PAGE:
197 x 253 x 25mm
An Illustrated Account
In December 1914, Sir Ernest Shackleton and a crew of twenty-seven men set sail from South Georgia for the South Pole on board the "Endurance". The object of the expedition was to cross the Antarctic overland. A month later the ship was beset in the ice of the Weddell Sea just outside the Antarctic Circle, frozen. As the desolation of the eternal polar nights began, the temperature dropped to 35 degrees below zero. Ten months later, the "Endurance" was being crushed by the ice floes, and Shackleton gave the order to abandon ship. For seventeen months the crew, drifting on the ice pack and then on the stormiest seas on the globe, were castaways in this most savage region. The men were attacked by sea leopards, had to kill their beloved dogs whom they could no longer feed, and developed terrible frostbite - amputation of the foot of one member of the crew carried out on the ice.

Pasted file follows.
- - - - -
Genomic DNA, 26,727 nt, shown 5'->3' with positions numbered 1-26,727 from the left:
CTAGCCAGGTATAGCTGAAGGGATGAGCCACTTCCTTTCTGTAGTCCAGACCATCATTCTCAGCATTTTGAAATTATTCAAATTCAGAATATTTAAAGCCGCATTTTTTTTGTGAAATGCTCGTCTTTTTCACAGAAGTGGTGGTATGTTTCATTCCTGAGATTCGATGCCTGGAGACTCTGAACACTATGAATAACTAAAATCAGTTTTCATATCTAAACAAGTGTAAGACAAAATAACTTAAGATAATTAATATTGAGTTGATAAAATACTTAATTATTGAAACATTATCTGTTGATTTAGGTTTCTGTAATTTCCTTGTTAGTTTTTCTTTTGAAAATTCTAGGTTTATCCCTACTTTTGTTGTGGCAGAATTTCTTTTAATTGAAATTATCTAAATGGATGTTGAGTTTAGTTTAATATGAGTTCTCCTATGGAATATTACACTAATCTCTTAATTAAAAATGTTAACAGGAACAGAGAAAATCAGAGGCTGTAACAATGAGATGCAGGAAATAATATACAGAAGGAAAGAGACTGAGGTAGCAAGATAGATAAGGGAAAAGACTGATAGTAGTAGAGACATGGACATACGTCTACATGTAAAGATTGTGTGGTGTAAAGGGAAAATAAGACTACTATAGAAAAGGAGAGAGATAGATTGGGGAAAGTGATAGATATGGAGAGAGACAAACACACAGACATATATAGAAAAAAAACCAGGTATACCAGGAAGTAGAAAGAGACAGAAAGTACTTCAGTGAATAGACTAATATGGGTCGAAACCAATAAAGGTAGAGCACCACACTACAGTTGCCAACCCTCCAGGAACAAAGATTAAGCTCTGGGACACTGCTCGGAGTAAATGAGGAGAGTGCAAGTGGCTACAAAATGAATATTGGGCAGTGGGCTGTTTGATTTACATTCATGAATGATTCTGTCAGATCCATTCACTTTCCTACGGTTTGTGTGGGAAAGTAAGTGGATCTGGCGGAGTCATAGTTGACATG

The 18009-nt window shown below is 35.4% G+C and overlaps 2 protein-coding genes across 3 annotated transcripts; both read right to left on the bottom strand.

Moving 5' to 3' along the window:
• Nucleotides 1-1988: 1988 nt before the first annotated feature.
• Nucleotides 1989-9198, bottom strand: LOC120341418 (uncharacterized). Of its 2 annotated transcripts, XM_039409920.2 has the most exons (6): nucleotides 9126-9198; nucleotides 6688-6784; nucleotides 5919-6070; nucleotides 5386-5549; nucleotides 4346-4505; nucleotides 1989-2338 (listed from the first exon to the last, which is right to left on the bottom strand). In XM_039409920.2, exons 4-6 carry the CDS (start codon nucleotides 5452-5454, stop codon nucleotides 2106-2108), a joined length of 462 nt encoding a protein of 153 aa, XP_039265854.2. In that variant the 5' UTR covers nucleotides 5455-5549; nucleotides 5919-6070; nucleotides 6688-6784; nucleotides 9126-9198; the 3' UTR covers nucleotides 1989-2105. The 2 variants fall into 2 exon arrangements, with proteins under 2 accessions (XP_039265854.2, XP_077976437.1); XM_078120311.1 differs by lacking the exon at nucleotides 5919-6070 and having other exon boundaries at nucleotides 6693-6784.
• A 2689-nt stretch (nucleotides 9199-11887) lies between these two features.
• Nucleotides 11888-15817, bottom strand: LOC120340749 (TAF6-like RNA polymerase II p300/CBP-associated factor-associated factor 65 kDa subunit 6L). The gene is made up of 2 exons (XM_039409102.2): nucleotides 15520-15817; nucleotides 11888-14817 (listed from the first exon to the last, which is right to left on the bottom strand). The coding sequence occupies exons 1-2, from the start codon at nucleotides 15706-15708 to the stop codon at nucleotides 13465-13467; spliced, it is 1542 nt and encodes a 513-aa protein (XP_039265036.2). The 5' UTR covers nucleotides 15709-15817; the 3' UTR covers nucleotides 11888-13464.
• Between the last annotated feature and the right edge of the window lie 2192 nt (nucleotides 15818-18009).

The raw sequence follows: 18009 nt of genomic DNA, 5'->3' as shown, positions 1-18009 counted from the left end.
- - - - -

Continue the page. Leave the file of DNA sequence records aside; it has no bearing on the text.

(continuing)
Frank Hurley, photographer of the expedition, miraculously saved his negatives and photographs from destruction at each stage of the journey. These first-hand accounts and spectacular photographs provide an unsurpassable insight into the extraordinary spirit of Shackleton and his men, and their lasting civility towards one another in the most adverse conditions conceivable.